Affirmation in illness

We’re all chasing after affirmation in one way or another. Social media doesn’t help when we’re overthinking the perfect picture or caption on Instagram or Facebook. The need for affirmation brews in our minds just a little more with chronic illnesses like bipolar disorder. Simply put, we want answers and sometimes those answers don’t exist.

The truth is… I just want to know that these psychotic symptoms are real. I just want to know that they’re not figments of my imagination or some dramatic exaggeration of the truth that I’m buying into. I want to know that my experience is real and not something I’m making up to have people feel sorry for me.

I recognize that everything I just wrote was the notorious mental health stigma that I’m forcing on myself . But I’ve dumbed it down to this when I live without affirmation or solid answers.

I thought I had been living a lie, and even telling a lie on this blog, until my husband told me that my experience was very real. He told me that none of this was happening until something changed last year. Specifically, my mind changed and no one has any idea. The fluffy answer that I’ve been constantly fed is, “You’re in your twenties and that’s when all these prevalent changes happen in mental illnesses.” And just like that. It is so incredibly difficult to believe that this is my reality now when every answer is so ambiguous.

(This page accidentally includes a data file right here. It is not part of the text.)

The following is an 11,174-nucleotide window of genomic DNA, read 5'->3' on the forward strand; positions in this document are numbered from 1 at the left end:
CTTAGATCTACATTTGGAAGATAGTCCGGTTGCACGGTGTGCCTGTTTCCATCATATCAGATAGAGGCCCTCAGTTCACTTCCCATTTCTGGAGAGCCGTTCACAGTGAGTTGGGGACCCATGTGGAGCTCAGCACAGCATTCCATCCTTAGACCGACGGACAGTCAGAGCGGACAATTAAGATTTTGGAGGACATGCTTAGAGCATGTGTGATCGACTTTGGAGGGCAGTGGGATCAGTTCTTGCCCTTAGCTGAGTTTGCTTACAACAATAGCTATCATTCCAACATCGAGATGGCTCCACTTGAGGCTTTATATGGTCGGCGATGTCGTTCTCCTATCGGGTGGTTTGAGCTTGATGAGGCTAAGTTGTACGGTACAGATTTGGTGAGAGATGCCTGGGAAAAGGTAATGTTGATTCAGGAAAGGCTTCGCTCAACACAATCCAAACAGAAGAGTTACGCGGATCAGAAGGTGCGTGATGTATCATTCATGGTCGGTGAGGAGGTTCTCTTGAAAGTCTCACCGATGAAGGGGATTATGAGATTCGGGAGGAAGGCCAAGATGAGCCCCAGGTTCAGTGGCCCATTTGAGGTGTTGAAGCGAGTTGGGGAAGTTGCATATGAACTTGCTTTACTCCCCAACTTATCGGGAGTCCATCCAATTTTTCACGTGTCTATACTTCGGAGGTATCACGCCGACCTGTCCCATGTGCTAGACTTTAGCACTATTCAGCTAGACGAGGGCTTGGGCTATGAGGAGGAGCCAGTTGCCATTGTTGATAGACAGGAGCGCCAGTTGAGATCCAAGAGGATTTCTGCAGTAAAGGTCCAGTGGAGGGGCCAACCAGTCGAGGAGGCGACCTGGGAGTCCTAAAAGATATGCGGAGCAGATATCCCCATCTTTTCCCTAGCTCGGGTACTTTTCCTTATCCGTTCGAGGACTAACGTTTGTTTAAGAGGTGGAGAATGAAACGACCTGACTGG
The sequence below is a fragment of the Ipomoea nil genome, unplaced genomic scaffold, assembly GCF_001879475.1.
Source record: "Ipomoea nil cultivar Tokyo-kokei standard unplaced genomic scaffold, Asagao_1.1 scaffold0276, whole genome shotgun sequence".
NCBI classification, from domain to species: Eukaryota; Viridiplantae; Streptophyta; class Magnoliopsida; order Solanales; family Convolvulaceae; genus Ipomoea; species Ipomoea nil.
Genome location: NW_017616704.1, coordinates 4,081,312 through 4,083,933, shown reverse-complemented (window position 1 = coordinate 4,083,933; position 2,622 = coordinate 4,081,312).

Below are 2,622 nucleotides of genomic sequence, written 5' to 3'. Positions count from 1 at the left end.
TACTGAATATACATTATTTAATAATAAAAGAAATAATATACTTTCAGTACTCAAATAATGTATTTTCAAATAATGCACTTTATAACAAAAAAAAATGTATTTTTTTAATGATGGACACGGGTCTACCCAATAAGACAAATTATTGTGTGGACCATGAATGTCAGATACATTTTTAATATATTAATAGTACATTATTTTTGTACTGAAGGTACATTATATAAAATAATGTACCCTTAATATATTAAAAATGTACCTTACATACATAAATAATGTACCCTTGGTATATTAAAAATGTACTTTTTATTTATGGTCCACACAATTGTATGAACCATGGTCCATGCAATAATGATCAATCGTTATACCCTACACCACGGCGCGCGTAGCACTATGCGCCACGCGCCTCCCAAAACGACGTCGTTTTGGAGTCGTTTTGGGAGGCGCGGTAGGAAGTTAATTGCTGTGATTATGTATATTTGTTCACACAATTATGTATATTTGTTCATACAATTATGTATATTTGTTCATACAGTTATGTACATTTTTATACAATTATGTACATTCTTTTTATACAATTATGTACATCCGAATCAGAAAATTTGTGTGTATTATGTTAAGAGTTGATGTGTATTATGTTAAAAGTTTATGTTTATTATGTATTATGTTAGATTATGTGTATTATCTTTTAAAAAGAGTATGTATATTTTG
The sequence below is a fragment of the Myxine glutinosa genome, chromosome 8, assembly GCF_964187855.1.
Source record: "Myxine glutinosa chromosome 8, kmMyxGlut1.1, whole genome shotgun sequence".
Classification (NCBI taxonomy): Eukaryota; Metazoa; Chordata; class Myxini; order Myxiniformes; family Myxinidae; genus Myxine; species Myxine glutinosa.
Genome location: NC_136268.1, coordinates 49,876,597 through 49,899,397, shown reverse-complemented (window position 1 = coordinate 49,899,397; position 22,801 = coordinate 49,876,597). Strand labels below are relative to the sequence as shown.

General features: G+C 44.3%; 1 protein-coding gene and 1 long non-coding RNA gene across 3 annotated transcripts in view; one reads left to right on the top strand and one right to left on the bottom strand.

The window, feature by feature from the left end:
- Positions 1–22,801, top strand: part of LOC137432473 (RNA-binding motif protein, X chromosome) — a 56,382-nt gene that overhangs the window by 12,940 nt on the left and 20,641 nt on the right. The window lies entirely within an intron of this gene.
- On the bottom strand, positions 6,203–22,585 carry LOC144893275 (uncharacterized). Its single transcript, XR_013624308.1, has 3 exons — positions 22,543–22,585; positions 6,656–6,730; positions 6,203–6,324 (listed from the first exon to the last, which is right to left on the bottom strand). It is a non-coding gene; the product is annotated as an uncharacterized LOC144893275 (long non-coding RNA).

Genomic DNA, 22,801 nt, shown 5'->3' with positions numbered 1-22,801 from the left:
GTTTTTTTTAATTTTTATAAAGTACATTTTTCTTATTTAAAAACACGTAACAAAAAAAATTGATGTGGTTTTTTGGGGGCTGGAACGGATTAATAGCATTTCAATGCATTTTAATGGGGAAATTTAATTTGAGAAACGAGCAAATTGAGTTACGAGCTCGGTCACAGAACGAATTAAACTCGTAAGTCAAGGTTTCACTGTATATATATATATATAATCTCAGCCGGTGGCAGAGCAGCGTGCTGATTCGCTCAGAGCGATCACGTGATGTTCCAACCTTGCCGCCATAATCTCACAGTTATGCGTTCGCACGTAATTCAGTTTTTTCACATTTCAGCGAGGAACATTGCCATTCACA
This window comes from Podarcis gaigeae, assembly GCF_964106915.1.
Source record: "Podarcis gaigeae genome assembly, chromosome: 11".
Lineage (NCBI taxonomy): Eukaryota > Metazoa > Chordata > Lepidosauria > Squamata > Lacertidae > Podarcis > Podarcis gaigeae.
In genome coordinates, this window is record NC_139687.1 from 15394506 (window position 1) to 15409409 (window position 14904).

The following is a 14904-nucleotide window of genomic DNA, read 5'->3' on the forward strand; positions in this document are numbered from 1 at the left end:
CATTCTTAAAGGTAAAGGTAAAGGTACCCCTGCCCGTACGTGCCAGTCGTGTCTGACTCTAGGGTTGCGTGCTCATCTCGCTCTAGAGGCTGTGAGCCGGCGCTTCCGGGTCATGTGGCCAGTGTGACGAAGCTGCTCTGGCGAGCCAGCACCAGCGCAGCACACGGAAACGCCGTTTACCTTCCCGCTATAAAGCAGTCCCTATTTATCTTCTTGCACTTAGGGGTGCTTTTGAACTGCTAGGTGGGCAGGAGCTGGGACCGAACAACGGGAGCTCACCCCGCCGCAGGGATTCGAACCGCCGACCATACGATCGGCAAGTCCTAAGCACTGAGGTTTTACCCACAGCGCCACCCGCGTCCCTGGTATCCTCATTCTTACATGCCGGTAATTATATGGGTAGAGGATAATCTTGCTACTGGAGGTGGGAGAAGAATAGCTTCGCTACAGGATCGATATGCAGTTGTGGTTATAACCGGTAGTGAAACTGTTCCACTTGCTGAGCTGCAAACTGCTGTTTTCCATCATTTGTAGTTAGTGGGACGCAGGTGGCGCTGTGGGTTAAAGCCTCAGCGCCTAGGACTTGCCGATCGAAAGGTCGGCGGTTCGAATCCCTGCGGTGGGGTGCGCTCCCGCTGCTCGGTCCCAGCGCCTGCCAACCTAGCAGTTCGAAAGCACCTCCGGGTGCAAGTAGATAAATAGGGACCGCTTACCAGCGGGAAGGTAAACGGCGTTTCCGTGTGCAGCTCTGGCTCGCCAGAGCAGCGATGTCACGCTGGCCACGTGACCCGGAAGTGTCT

I can’t help it – I don’t understand it – and yet I feel penalized for not knowing because I can’t explain it to my family/friends/colleagues.

That’s why it feels more like a lie even though. Sometimes I feel like I’m not trying hard enough to feel better. Sometimes I feel like I’m feeding into the despair and loneliness by hiding away at home. Because if I “just kept busy”, I wouldn’t feel shitty.

It’s super easy to help – just give affirmation and validate our experiences. If someone asks you if their mental illness is real, or they’re at a point of suicide, maybe all they need to hear is, “It’s not your fault that this is happening.”, “I know you’re trying your best.”, or “Look at all that you’re doing [enter examples].” Even if we know that we’re trying our best, the verbal affirmation from someone else confirms that it’s real.

For example, I know that I should congratulate myself for surviving through 4 separate appointments in one week. I should pat myself on the back for rehashing the details of my illness in each appointment so that they can collectively “fix” me.

But it’s not so easy. Life was never meant to be easy. Being bipolar just brings all the challenges up to your eyeballs. Like an eyelash stuck in your eyeball and you can’t get it out. And you can help to take that eyelash out that’s poking your eyeballs by simply saying, “Yes your experience is real and really sucks.”


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